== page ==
Pattern for Personal Prayer

You have a chunk of time and decide to pray.  Now what?  Perhaps a pattern would be helpful?  Now some might object that this would squelch the reality of a true relationship.  Then again, when Jesus was asked how to pray, he responded with a pattern.

As a young believer I was taught the A.C.T.S. acronym.  Adoration leads to confession, to thanksgiving and finally to supplication.  It made sense and proved helpful over the years.  Yet I couldn’t help but notice the tendency of my flesh to “meify” the pattern.  Adore (because that cracks open the door for God to be favourable to later requests), confess (since sin always gets in the way of getting prayer answered), be thankful (again with an eye toward what is to follow), and then finally get to shopping, uh, I mean, supplication (the real goal throughout).  Wretched man that I am!  Who will deliver me?

Over the years I’ve developed a three-part structure that I follow in focused prayer times.  I begin with “Redirecting the gaze – dependence.” Recognizing the tendency of my fleshly self to curve in on myself, I begin by looking to Him.  All the concerns, the anxieties, the cares are cast on Him (because He cares for me).  As well as petition, I may find myself confessing, or expressing thankfulness in order to look beyond the gifts to the giver.  If I stop here there is a danger that I am loving God for my own sake, so I move on to loving God for God’s sake.

The second stage is “Responding to the object of the gaze – devotion.” Time spent in God’s presence will lead to devotion, to adoration, to praise, to worship.  Now the worshipful part of prayer is not a duty, but a delighted response.  Yet if I stop here I suspect I still fall short of all that a relationship should include.  I’ve moved from a me-focus to a God-focus, which is good.  But in a genuine relationship two hearts will start to beat together in shared values and desires…

The third and final stage is “Reflecting the heartbeat of God – intercession.” God passionately and sacrificially loves others.  Time spent with Him will stir the same in my heart, the spreading goodness will spread.  So my responsive and God-reflecting heart will be stirred to pray for the world, the church, the widow and the orphan, the lost, the injustices, the mission field white unto harvest, etc.

Does this progression reflect a relational responsiveness to our others-centred Triune God?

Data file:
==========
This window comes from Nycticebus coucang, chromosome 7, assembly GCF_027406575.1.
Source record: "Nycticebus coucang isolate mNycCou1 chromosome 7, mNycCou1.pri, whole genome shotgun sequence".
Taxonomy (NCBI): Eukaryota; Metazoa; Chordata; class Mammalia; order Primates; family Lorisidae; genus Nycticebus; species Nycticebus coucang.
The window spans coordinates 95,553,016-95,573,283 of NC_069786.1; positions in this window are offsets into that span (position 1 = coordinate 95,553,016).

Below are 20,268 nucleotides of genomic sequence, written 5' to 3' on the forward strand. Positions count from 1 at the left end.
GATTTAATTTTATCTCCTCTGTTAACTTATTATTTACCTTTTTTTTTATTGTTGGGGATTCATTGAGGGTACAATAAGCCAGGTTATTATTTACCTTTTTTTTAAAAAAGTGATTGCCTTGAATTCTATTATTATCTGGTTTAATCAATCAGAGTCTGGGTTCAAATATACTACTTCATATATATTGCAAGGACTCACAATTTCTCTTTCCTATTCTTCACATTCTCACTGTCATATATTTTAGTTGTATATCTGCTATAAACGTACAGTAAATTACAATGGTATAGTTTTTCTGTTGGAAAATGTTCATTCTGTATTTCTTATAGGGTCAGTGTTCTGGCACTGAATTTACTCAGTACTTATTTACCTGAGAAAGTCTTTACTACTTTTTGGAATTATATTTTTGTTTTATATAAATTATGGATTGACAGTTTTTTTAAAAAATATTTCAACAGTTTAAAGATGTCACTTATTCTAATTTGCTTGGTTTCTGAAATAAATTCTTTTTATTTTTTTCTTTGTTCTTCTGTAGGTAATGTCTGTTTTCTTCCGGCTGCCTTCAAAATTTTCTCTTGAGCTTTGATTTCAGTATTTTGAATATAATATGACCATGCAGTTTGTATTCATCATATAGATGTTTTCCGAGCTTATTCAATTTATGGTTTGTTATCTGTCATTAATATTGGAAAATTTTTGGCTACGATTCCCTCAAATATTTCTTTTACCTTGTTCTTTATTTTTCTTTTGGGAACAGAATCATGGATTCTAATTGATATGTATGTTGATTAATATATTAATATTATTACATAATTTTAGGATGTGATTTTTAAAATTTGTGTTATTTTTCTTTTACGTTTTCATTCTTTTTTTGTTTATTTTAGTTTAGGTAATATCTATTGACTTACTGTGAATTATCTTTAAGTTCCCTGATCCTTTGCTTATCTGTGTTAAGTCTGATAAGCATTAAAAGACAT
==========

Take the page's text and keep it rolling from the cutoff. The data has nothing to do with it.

Jesus answered his disciples with a pattern that is simpler still – pray to your Father about the Father, then pray to the Father about the family (give us, give us, give us).  Love God and love others.

A pattern for prayer.  By no means an exhaustive post on prayer, feel free to go where you like in your comments, but perhaps this post might be a helpful nudge for some.

(I just started A Praying Life by Paul Miller, so far so good.  Maybe a review on here in due course.)

3 Responses to Pattern for Personal Prayer

  1. Ron August 17, 2010 at 1:29 am #

    Thanks, Peter. I really like the other-centered themes you’re underscoring here: it’s as if we should speak to God in the same way we would speak to someone we like a lot!

    Let me pick up on what you wrote about “expressing thankfulness in order to look beyond the gifts to the giver”. It’s so easy to offer a superficial “thank you”, but a bit more revealing to give a heartfelt thanks. I’m quick on the former; slow with the latter!

    And it’s really the latter that builds a bond: I’m touched whenever someone offers me an honest “thank you” that goes beyond a pro forma nicety. It tells me that what I offered them connected at the heart level. As I read through the Bible, then, it tells me something about God’s own heart when he invites us again and again to “give thanks” (e.g. 1 Thess. 5:18). He even links our failure to give thanks as a primary indicator of sin in Romans 1:2 (“they refused to honor him as God or give thanks to him”).

    All that to say that any pattern of prayer should include lots of thanksgiving simply because it’s so appropriate (given that all we have comes from God) and it’s so important in redirecting our focus as you’re promoting here, Peter. So, thank you for such a helpful post; and I thank God for your partnership here at Cor Deo!

  2. Tony Thomas August 24, 2010 at 12:40 pm #

    Thank you for that posting. As someone who comes from a background in which prayers almost always came ‘ready made’ [and in which prayer was specified as a penance – a very confusing message about something that should be a delight] I find any guide to prayer a helpful consideration. My own current method is not dissimilar to the pattern you suggested but which has amazing scope for improvement.

    Also, in realisation of how quickly I turn God for his help, I try and and respond equally quickly and adopt “on the hoof praying”. That is making specific thanks contemporary with the realisation of a prayer answered or benefit realised. Both Peter’s and Ron’s comments will help me build on that.

  3. Huw August 27, 2010 at 3:25 pm #

    Thanks Peter – very helpful.

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